SURPRISE, Ariz. -- Feeling like a king, "100 percent" in his recovery from neck surgery nine months ago, Prince Fielder grabbed a bat early Tuesday for a morning workout, pausing to spend a few minutes in praise of Rangers teammate Adrian Beltre.
"I know he doesn't like to talk about it," Fielder said, "but Adrian's a Hall of Famer to me, no doubt. He's a great teammate, great leader, great player. Playing against him, I always admired everything about him. Playing with him every day, I see a guy who plays with max effort, but is under control at all times. Whether he feels good or he's hurt, you can't tell the difference. He doesn't ever show weakness."
He has his superstitions, but no weaknesses. In terms of WAR (wins above replacement), Beltre ranks behind only Alex Rodriguez and Albert Pujols among active players. Beltre's 77.8 career WAR surpasses Hall of Famers Robin Yount, Ozzie Smith, Paul Molitor, Johnny Bench, Reggie Jackson and Frank Thomas, according to Baseball-Reference.com. With an ordinary 2015 season, Beltre will pass Joe DiMaggio, Brooks Robinson and Pete Rose.
"He's won, what, 38 Gold Gloves?" Fielder said, grinning. "He even won a Platinum Glove. I'm like, what's that? It's for the best defensive player at any position. That's Adrian."
Beltre actually owns four Gold Gloves, along with the first two of the four American League Platinum Gloves awarded since they were introduced in 2011.
Scott Rolen was the popular Gold Glove Award choice at third in the National League in Beltre's early years with the Dodgers. Eric Chavez of the A's won six in a row before Beltre claimed his first AL Gold Glove in 2007 for the Mariners. For five seasons in Seattle, with teams that were a combined 48 games below .500, he lost a truckload of home runs at Safeco Field and fell off the national map.
One dynamite season in Boston in 2010 followed by arguably the best free-agent signing of the era by the Rangers alerted fans and insiders that this is one of the best ever to play his position.
Keeping Beltre away from the Angels in the AL West was a critical factor in the Rangers' 96-, 93- and 91-win seasons from 2011-13. A wave of injuries crushed the 2014 club, which finished 67-95 and introduced a new manager, Jeff Banister, to replace Ron Washington.
"To be able to walk into the clubhouse for the first time as a big league manager and see a guy like Adrian Beltre, the kind of leader he is, it's a great feeling," Banister said. "He's everything you could want a baseball player to be."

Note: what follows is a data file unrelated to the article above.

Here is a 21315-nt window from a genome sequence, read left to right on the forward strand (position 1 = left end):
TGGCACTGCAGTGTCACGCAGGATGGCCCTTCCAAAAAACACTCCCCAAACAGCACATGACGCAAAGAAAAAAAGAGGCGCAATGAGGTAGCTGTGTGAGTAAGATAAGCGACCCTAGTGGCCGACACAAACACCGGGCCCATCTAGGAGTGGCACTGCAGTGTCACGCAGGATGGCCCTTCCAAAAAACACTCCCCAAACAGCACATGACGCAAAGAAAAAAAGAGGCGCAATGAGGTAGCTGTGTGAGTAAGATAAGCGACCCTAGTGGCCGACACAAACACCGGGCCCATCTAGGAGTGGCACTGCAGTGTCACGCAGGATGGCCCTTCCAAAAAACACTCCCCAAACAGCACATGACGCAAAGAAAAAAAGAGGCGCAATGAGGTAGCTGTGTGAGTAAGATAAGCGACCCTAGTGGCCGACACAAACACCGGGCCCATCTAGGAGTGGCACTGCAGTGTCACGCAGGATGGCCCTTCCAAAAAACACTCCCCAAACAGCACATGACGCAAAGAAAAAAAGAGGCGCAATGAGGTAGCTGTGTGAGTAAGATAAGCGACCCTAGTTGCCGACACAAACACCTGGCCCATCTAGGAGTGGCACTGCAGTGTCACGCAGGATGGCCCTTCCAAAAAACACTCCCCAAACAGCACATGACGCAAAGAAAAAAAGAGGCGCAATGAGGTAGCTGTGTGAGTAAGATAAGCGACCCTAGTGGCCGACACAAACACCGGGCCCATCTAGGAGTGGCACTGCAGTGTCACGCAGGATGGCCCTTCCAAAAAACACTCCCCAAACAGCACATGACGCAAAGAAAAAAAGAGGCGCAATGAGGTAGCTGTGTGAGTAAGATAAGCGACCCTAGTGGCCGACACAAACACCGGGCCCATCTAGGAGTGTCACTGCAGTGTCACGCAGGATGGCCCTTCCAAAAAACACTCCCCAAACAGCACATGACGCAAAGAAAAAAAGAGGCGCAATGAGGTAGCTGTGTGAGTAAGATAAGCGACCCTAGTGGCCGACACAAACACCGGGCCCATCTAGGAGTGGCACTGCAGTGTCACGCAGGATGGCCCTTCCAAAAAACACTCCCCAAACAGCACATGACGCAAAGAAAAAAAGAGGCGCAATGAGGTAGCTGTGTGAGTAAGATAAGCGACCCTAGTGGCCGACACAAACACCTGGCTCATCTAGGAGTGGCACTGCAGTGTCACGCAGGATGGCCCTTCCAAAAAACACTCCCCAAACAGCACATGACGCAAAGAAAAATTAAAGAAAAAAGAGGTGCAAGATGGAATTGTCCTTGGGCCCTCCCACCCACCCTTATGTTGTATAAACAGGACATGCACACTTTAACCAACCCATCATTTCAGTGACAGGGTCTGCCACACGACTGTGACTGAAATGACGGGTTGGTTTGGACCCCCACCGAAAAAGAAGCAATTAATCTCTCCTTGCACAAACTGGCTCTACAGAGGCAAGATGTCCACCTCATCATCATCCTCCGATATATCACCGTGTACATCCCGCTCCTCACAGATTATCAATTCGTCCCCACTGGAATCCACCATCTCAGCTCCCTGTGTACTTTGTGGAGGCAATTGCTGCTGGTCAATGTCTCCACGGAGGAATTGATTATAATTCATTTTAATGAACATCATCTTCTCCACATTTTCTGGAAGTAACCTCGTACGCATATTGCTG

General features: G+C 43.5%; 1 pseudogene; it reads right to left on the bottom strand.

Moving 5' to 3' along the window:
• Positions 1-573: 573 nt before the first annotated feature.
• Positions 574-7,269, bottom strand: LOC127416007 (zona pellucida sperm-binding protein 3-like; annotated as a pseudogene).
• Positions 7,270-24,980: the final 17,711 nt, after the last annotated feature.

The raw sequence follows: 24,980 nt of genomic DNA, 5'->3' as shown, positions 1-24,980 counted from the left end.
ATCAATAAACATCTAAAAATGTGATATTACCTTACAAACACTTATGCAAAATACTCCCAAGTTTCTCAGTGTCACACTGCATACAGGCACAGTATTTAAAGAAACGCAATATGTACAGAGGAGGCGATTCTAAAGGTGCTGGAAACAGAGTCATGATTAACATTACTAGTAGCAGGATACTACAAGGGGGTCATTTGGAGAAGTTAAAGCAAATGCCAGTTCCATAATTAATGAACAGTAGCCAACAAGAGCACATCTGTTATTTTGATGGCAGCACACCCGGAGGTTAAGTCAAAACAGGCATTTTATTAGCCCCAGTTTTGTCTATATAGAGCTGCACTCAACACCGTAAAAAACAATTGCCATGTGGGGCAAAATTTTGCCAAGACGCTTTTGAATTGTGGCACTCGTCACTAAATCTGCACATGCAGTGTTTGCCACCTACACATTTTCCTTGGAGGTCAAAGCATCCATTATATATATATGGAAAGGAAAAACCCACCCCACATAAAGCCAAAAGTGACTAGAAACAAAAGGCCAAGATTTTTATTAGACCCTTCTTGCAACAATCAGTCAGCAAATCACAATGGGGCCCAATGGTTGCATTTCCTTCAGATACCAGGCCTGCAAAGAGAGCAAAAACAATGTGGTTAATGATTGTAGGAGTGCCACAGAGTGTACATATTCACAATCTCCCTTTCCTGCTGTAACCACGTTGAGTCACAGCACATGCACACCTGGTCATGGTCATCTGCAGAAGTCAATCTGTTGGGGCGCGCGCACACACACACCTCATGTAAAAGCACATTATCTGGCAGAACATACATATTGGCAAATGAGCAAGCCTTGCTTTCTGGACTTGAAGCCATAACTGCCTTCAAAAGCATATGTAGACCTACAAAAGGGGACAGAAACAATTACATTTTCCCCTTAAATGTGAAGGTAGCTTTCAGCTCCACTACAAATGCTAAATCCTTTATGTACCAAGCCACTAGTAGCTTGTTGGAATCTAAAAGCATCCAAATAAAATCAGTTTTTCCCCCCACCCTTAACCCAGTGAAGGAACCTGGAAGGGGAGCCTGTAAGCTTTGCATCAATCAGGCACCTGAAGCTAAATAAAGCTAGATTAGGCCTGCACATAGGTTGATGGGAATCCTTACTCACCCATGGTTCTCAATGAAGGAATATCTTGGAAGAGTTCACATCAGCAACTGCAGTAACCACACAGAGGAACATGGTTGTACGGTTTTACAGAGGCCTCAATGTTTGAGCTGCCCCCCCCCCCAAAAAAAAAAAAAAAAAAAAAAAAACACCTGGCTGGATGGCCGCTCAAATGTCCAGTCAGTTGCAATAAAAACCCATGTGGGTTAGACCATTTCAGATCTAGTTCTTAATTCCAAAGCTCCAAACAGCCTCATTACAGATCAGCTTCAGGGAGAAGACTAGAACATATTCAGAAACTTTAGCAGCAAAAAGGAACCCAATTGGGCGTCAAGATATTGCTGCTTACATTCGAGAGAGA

Frequently the Lone Ranger in 2014, Beltre batted .324 with 33 doubles, 19 homers and 77 RBIs, playing his customary brilliant defense. In four seasons in Texas he has hit .315 with a .893 OPS, averaging 29 homers and 94 RBIs. He's five homers shy of 400.
Clutch? In the fateful 2011 postseason, the Rangers falling one out shy of a World Series championship in St. Louis, Beltre had five homers, 14 runs scored and nine RBIs in 17 games.
Management thinks so highly of Beltre it waived the 586 plate appearances he needed this season contractually to trigger his option for 2016, the sixth and final year of a $96 million deal.
"It was really a no-brainer for us," general manager Jon Daniels said. "He is one of the best players in the game, a team leader and a future Hall of Famer. We didn't want it to be a story this season."
In a characteristically upbeat mood, Beltre deflected questions about his place in the game to discuss what's important to him: restoring the glow to the Texas franchise.
"It was difficult for everybody last year," he said. "We couldn't keep guys on the field; it was that kind of year for us. We all know what Prince can do. We missed that last year. It means a lot to everybody, having a guy like that in the lineup.
"This year we have a different mindset. Our team is good enough to win the West. It's open. The Angels are good, and Seattle got better [adding former Rangers slugger Nelson Cruz]. Oakland is always going to be in the mix. But we can do it."
Beltre, who will turn 36 in April, will do everything in his power to encourage and lift younger teammates.
"I try to do what I can to keep it together," Beltre said. "I lead by example. We have a lot of guys in here who can lead."